CityWander renders the paths taken by people as they walk across an empty square of land. If two individuals are about to collide, they will attempt to avoid collision by sidestepping. The starting points and directions are random, and the more a particular path gets walked along, the darker it becomes. The results depend on the number of individuals – but it generally produces a curiously organic looking texture which gradually fades to black. Click on the applet to restart it with a different number of people – the results will be quite different each time.

FractalPath was inspired by one of the examples on the Complexification page, buddha.brot. It renders familiar fractal sets – Mandelbrot and Julia – by tracing the paths of points leaving the set under the iterative functions of each set, again using an accumulative buffer. There are quite a few options on this one; the applet describes what you can do – play around with the options and you’ll get quite a wide range of very pretty pictures.

(if you’ve got a big, fast machine, you might like to try the bigger version of FractalPath)


Thursday, February 17th, 2005

One for Adrian to get wound up about: 10 Things that could land your Vicar in trouble.

Mercury Rev

Thursday, February 17th, 2005

There’s a new Mercury Rev album out, which I managed to resist the temptation to buy (having picked up albums by The Go! Team, Grandaddy and Rilo Kiley in the last couple of days already). However, it did prompt me to listen to Deserters Tales again and it occurs to me that if Opus 40 doesn’t make you feel happy and warm inside then you may actually not have a soul.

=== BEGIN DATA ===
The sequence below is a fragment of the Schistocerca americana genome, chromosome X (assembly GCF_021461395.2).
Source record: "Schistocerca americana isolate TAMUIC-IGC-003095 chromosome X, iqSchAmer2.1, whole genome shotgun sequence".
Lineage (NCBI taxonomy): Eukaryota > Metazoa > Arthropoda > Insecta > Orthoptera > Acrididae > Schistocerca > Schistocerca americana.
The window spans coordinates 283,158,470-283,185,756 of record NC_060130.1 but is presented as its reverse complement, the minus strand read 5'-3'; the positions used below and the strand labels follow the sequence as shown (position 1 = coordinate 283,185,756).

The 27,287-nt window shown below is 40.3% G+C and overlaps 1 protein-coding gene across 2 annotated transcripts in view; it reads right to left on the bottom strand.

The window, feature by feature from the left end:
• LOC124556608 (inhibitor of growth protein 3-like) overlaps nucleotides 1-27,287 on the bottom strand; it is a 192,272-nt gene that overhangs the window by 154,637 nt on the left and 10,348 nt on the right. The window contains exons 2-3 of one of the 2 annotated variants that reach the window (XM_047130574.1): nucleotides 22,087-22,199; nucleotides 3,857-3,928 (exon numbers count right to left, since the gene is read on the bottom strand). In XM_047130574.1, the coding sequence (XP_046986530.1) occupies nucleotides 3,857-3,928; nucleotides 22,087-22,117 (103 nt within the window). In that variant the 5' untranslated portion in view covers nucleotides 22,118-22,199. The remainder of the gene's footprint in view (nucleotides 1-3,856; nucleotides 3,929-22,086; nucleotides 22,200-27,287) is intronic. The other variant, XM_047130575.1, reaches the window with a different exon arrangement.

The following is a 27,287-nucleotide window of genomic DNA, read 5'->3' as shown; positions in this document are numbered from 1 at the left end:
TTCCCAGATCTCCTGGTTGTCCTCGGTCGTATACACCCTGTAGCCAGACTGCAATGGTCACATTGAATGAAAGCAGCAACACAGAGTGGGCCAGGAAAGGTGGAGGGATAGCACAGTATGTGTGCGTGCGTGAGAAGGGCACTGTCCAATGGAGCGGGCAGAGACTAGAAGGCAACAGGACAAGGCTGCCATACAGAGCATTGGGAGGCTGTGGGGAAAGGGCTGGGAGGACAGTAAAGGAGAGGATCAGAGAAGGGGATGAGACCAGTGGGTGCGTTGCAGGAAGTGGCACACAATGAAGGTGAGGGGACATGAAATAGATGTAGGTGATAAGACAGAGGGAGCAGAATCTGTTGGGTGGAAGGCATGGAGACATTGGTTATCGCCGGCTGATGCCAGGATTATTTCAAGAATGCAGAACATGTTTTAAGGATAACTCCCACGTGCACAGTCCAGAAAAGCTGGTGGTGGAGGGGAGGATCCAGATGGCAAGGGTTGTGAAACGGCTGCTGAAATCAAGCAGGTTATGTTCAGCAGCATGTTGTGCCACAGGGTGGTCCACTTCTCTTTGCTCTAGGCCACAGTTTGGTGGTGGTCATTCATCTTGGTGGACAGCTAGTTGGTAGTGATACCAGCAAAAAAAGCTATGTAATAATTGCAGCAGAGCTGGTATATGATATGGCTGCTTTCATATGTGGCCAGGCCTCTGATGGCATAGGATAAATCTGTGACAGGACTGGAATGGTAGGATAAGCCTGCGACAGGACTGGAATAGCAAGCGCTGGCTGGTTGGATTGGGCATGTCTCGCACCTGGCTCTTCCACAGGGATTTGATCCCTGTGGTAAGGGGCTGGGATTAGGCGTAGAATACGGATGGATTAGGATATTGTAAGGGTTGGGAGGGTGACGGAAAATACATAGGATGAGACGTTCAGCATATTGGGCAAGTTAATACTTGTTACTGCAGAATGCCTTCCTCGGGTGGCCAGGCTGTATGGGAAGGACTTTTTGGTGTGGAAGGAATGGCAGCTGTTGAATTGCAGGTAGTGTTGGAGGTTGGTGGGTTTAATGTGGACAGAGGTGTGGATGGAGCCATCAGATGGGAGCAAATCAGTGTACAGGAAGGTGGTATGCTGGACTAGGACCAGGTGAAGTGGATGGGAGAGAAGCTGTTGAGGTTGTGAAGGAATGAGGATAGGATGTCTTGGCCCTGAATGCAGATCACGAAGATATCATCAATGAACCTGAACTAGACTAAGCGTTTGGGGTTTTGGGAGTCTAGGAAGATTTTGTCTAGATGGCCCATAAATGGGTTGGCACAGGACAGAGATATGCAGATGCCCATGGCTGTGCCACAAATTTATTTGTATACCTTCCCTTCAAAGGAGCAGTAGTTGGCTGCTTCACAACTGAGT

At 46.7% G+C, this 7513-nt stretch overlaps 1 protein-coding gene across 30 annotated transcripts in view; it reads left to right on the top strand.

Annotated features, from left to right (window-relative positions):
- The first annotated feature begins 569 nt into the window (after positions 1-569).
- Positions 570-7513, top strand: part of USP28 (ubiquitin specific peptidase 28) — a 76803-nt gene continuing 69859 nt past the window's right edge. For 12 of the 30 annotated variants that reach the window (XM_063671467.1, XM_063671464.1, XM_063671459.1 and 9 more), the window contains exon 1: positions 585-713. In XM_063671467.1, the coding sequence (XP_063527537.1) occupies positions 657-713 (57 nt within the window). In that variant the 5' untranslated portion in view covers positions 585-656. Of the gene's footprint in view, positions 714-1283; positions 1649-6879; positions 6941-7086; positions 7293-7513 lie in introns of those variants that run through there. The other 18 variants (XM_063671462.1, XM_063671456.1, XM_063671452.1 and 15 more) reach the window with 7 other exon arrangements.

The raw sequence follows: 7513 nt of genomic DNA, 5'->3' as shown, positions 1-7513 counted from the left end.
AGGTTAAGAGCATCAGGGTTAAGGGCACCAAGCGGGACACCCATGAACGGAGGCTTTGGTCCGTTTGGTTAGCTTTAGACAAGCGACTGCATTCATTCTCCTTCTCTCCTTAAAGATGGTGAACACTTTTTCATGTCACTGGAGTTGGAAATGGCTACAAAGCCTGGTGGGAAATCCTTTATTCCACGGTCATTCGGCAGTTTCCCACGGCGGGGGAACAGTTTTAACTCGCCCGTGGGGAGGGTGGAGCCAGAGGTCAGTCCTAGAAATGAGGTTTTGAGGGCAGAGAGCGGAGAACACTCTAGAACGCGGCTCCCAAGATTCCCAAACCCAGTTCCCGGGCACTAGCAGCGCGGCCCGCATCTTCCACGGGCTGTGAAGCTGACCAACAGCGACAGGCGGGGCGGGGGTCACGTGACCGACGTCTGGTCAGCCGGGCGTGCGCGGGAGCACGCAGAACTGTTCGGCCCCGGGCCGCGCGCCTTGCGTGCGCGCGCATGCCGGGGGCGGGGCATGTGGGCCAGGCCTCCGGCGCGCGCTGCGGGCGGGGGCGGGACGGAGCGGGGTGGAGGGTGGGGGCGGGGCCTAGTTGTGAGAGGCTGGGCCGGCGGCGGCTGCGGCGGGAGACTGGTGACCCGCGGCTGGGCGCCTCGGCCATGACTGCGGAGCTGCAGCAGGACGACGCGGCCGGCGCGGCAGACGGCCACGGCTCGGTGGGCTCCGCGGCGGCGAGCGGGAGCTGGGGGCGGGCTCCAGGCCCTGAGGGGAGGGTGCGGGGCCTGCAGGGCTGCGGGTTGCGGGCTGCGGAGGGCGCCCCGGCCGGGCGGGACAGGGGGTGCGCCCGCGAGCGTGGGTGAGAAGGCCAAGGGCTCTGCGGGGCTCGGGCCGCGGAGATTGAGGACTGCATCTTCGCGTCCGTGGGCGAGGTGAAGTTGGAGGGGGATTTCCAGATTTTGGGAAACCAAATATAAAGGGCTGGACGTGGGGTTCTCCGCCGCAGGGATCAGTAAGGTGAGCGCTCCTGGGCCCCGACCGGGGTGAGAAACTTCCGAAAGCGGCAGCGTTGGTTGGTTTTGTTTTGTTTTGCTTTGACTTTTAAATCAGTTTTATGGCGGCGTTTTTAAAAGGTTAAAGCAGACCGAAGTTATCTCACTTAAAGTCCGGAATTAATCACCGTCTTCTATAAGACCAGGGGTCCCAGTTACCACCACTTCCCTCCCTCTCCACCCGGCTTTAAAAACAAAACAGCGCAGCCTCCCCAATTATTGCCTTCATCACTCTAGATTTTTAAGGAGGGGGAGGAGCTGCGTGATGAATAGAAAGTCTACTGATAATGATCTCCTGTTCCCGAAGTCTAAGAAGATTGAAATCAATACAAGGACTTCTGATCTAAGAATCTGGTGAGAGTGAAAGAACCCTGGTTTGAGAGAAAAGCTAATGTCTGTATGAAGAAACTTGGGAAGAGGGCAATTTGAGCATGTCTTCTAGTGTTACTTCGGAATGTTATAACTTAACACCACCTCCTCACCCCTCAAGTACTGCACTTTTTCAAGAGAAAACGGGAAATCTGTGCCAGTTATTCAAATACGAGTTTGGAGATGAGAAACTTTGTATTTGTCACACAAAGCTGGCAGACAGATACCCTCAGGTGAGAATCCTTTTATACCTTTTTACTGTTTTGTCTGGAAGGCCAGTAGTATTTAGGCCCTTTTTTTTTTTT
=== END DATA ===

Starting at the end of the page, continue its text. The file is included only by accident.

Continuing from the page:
Monday, February 14th, 2005

There’s a dirty great big advert outside the Palace Theater in Manchester:

Diana – The Princess

Underneath is a picture of what looks a bit like swan lake, except where there’d normally be some guy with furry legs on, there’s some girl dressed in a flowy white dress who looks a bit like that one who was shagging the son of the guy who owns Harrod’s.

I somehow get the feeling there won’t be a car crash scene in it. The Torygraph has a review.

And, in other Diana related news, the Express are leading with the story: “CAMILLA: SHE MUST NEVER BE QUEEN – Shock poll reveals the nation’s opposition to her ever being crowned”. Now, call me cynical, but was the poll anything like this:

Do you believe that the dear, precious memory of our Princess of Hearts and True Queen of England, Diana, should be insulted, destroyed, ridiculed and mercilessly defecated upon by that horse-faced marriage-wrecking cow by allowing her to take the position of Queen?
[ ] No, of course not, I am a perfectly rational human being
[ ] Yes, of course she should, and I also kill babies for fun